Ikebana: Living Flowers of Japan

5 July - 19 August 2007
Room 3 
Admission Free

Live flower arranging every week at the British Museum to accompany the special exhibition: Crafting Beauty in Modern Japan

Ikebana means ‘living flowers’. Flower arranging is considered an art in Japan and has played many significant roles in society since ancient times. Flowers are arranged for many different occasions: on a Buddhist altar, at public events, in special rooms for tea gatherings or in ordinary peoples homes. Styles may be grand and formal, or simple and informal. Seasonal flowers are carefully selected and combined with an eye to their colours and forms. The display combines natural beauty, skill and performance, in accordance with vibrant living traditions of Japan.

The challenge has been set to members of Ikebana International, the leading society of practitioners of Japanese flower arrangement, to make seven different floral displays in seven weeks, each in the same Fujiwara Yū jar. The arrangements will be changed each Thursday from 13.00 onwards. In addition to the central floral display, a brief history of ikebana will be presented using historical images from the British Museum’s collections.

Integral to the arrangement is the container in which the flowers are placed. And arrangements spread into the space around them, reaching out dynamically to the viewer. For this sequence of displays the British Museum is using a large jar made and donated by the ceramic artist Fujiwara Yū (1932-2001). Fujiwara worked in stoneware with natural ash glaze in the style of his native Bizen city, Okayama prefecture. Like his father Fujiwara Kei (1899-1983) before him, he was designated as a Living National Treasure by the Japanese government for his craft skills. A cylindrical vase in Bizen ware by Fujiwara Kei will be included in the British Museum’s special exhibition Crafting Beauty in Modern Japan (19 July – 21 October 2007). Many additional examples of Japanese art crafts, traditional and modern, can be seen in the permanent Japanese Galleries (Rooms 92-94).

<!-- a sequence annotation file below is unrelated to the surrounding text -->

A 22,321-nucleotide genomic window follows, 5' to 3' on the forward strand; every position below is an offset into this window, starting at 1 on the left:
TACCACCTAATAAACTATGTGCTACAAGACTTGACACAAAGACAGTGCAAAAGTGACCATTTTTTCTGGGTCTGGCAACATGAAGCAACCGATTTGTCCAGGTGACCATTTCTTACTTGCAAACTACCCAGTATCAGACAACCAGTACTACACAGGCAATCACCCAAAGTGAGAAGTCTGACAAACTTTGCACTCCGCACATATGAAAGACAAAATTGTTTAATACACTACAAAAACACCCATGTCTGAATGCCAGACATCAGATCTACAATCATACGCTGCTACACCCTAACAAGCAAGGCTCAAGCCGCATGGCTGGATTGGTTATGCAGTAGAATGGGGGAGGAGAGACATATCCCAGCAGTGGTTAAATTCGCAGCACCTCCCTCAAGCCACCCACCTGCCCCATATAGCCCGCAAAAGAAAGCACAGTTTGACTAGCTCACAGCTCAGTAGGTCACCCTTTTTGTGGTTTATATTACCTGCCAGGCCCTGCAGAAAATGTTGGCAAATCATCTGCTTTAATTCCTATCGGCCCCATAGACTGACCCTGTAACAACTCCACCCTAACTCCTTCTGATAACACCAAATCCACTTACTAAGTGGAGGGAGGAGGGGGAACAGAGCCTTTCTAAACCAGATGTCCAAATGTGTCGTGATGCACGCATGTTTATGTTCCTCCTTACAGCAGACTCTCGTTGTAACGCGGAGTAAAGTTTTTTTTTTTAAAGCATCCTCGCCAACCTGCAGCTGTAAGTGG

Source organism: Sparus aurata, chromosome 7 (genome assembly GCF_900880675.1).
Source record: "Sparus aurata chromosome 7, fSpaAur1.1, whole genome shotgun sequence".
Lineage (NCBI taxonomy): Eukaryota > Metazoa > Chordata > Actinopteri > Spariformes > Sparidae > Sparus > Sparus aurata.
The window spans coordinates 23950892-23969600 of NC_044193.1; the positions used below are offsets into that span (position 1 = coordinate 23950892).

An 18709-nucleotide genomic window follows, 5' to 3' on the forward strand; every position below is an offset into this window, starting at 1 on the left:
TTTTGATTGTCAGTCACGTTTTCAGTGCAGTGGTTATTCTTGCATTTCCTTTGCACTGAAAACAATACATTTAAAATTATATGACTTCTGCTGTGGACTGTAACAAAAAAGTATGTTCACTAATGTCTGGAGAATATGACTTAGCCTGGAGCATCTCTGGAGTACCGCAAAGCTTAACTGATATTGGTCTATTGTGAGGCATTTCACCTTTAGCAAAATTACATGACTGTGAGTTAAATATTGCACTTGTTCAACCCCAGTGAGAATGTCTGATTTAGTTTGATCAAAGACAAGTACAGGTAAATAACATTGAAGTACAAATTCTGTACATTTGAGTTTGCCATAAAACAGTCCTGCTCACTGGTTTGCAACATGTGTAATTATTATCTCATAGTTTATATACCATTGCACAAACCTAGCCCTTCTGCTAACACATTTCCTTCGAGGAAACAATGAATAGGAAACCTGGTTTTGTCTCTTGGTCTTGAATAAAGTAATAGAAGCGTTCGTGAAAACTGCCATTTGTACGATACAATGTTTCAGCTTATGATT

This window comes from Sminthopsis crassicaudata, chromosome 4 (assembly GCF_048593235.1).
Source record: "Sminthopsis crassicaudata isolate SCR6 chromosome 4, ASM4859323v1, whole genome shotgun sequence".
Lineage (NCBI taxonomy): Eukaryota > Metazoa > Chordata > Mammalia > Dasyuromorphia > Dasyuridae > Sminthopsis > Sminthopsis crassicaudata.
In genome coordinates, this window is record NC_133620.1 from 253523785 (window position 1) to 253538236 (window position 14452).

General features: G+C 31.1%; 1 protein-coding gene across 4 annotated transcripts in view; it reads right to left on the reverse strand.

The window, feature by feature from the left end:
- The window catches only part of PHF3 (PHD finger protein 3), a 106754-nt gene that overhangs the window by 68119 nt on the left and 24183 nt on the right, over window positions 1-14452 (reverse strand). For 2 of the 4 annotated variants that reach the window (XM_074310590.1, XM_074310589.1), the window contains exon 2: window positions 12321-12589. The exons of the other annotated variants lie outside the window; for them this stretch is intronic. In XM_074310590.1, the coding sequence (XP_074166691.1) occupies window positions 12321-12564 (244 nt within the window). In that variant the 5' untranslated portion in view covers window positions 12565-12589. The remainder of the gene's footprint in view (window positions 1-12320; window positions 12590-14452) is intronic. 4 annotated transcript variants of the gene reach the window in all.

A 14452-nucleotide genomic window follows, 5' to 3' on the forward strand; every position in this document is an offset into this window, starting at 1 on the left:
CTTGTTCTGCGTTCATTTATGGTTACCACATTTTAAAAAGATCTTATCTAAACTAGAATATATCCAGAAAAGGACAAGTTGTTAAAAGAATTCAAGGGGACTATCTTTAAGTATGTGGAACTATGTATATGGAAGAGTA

For further information or images please contact Hannah Boulton on +44 (0) 20 7323 8522, hboulton@thebritishmuseum.ac.uk

or Katrina Whenham on +44 (0) 20 7323 8583, kwhenham@thebritishmuseum.ac.uk

Notes to Editors:

  • The list below details which members of Ikebana International will be responsible for each display.

Tineke Robertson, representing Enshū school (5 July )
Hansa Patel, representing Ikenobō school (12 July)
Ruth Sulke, representing Sōgetsu school (19 July)
Angela Sawano, representing Ōhara school (26 July)
Takashi Sawano, representing Kohdoh school (2 August)
Sumie Takahashi, representing Koryū school (9 August)
Tineke Robertson, representing Ichiyō school (16 August)

  • The Room 3 displays are generously supported by the Asahi Shimbun newspaper group. The Asahi Shimbun is the most prestigious newspaper in Japan, and was first published in 1879. The Asahi Shimbun has a long tradition of staging exhibitions in Japan of art, culture and history from around the world.